I was able to get this compiled and running. But I’m unsure if you want just the output after issuing the bt command, or if you’re wanting everything starting from run till after the bt command? Sorry, I’m not familiar with lldb. At first, I thought you just wanted the output from the bt command, but after looking at the output of run, I’m guessing you want that too?

If you’re wanting the output of run as well, that may be difficult as it just flies by with messages. I did briefly look at them and they do seem to be consistant of 2 styles:

learned new path {IPv6 Address}/{Port} to {Peer on local LAN} (packet 14d974e3c9def66c local socket 366521568960 network 0000000000000000)
trying unknown path {IPv6 Address}/{Port} to {Peer on local LAN} (packet 359a42d256b1d44f verb 1 local socket 366521569312 network 0000000000000000)

There’s LOTS of these, repeatedly. They all seem to be for the same peer, and there’s about 6 IPv6 addresses/ports it’s working through. Let me know what parts of this output you want and I’ll get it to you. Additionally, this was a very small time sample and of course it was right after it started for the first time. A very large number of those flew by at first, then it briefly paused, then more, pause, more. Because there’s so many, I’m not sure if it’s repeating for other peers or just this one (my scroll buffer evidently isn’t big enough).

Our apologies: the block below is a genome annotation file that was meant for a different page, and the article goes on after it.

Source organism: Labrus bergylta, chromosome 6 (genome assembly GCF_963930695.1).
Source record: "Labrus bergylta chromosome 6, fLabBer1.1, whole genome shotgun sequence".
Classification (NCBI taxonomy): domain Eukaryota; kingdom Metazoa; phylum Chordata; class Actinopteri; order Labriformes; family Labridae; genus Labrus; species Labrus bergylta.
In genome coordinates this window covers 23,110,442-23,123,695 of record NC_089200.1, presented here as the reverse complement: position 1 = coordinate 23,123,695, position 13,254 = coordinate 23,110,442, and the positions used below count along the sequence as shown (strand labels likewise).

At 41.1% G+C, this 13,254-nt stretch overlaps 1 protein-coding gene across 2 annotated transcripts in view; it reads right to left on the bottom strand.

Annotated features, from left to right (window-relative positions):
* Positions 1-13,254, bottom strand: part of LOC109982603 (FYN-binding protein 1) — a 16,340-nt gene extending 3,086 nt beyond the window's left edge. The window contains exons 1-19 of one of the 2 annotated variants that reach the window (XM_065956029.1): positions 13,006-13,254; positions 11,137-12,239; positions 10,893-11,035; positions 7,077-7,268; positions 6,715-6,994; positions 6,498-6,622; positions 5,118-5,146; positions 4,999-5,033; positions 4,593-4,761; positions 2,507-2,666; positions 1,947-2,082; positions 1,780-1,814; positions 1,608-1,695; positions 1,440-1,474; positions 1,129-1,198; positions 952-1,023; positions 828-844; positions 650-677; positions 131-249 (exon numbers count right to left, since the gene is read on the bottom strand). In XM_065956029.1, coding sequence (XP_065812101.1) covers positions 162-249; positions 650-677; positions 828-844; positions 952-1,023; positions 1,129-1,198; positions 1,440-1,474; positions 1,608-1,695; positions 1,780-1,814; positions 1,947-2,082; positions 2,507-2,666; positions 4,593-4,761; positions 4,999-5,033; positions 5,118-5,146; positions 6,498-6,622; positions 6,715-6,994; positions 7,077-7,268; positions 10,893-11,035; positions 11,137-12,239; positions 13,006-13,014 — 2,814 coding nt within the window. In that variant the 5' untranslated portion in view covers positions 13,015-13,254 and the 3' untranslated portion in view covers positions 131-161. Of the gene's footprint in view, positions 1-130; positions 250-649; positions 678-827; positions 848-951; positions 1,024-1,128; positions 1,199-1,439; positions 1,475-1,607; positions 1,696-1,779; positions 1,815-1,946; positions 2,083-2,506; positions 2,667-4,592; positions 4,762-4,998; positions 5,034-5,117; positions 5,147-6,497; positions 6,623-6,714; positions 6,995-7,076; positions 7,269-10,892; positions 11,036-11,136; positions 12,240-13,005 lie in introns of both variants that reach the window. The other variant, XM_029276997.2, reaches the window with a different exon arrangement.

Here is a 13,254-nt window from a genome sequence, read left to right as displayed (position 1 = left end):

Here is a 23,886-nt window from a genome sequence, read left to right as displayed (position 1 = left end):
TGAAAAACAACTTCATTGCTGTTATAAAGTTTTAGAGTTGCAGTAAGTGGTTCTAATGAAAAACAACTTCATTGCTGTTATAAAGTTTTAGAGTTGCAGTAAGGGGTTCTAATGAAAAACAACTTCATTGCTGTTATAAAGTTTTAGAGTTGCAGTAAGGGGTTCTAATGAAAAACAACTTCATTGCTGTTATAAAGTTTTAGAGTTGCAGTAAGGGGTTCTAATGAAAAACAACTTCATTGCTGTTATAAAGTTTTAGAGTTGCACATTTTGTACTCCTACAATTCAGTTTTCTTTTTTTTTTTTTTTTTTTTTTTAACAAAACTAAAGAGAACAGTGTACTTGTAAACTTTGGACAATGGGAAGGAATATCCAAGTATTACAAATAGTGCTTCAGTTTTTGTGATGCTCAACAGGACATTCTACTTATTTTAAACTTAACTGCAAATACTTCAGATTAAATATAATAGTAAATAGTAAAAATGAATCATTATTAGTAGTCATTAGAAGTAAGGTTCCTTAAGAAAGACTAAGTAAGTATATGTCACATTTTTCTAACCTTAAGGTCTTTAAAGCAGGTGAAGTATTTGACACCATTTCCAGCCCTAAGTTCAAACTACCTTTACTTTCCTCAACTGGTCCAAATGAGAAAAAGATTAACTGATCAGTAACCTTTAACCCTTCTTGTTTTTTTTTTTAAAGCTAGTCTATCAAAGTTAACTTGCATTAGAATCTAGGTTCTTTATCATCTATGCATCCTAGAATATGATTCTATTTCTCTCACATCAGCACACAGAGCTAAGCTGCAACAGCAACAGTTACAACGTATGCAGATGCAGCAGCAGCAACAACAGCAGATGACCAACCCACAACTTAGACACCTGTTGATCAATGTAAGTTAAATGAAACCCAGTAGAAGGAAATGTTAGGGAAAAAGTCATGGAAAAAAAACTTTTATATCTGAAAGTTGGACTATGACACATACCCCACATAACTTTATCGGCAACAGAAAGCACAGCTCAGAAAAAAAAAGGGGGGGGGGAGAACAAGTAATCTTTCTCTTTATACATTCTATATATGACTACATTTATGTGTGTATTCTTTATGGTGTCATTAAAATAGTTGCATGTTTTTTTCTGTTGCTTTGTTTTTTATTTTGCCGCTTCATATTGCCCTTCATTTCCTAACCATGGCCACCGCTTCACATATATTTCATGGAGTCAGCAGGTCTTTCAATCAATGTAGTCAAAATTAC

So, thinking about this other {Peer on local LAN}, that it seems to be trying paths to, it has two network interfaces: wired and wireless. So I turned it’s WiFi off and as soon as I did the logs went quiet with regular requesting configuration for network xxxxxxxxxxx messages, which I assume is normal. I then turned WiFi back on and it’s quieter than what it was. They still come, but not as frequent or in as of high quantity.

I don’t know if any of this is helpful, but let me know what you need and I’ll work to get it to you.

@Hullah No problem. Yes, I’m interested in the backtrace output as well as a sample of your logs.

You can send unredacted logs here privately to our team: Jira Service Management

Some questions:

  • How was CPU usage when you turned off the remote peer’s Wifi?
  • What version is each side using?

Btw, we recently resolved an issue that dealt with how paths were learned, maybe try this all again with our upcoming 1.10.3 release. It might be related.